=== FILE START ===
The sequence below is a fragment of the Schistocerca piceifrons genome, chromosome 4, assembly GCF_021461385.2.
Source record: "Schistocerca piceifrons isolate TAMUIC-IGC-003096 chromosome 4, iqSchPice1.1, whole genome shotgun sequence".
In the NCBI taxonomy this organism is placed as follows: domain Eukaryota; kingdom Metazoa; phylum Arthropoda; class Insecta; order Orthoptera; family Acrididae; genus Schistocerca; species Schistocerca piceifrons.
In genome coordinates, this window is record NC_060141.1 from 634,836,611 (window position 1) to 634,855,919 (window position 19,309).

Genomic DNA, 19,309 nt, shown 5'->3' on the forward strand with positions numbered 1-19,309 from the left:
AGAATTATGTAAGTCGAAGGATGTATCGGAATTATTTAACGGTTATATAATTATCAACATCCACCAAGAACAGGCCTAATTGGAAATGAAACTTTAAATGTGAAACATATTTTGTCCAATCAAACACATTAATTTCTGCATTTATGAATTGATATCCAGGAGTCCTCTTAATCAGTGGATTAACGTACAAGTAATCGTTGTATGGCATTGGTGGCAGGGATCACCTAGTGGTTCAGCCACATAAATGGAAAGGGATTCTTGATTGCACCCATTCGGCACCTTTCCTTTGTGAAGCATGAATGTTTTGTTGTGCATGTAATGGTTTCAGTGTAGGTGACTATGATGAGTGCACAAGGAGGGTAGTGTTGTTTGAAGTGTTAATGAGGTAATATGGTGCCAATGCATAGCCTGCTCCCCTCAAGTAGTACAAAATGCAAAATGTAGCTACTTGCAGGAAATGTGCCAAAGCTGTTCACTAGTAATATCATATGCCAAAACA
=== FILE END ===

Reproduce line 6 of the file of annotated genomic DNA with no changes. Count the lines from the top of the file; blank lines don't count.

AGAATTATGTAAGTCGAAGGATGTATCGGAATTATTTAACGGTTATATAATTATCAACATCCACCAAGAACAGGCCTAATTGGAAATGAAACTTTAAATGTGAAACATATTTTGTCCAATCAAACACATTAATTTCTGCATTTATGAATTGATATCCAGGAGTCCTCTTAATCAGTGGATTAACGTACAAGTAATCGTTGTATGGCATTGGTGGCAGGGATCACCTAGTGGTTCAGCCACATAAATGGAAAGGGATTCTTGATTGCACCCATTCGGCACCTTTCCTTTGTGAAGCATGAATGTTTTGTTGTGCATGTAATGGTTTCAGTGTAGGTGACTATGATGAGTGCACAAGGAGGGTAGTGTTGTTTGAAGTGTTAATGAGGTAATATGGTGCCAATGCATAGCCTGCTCCCCTCAAGTAGTACAAAATGCAAAATGTAGCTACTTGCAGGAAATGTGCCAAAGCTGTTCACTAGTAATATCATATGCCAAAACA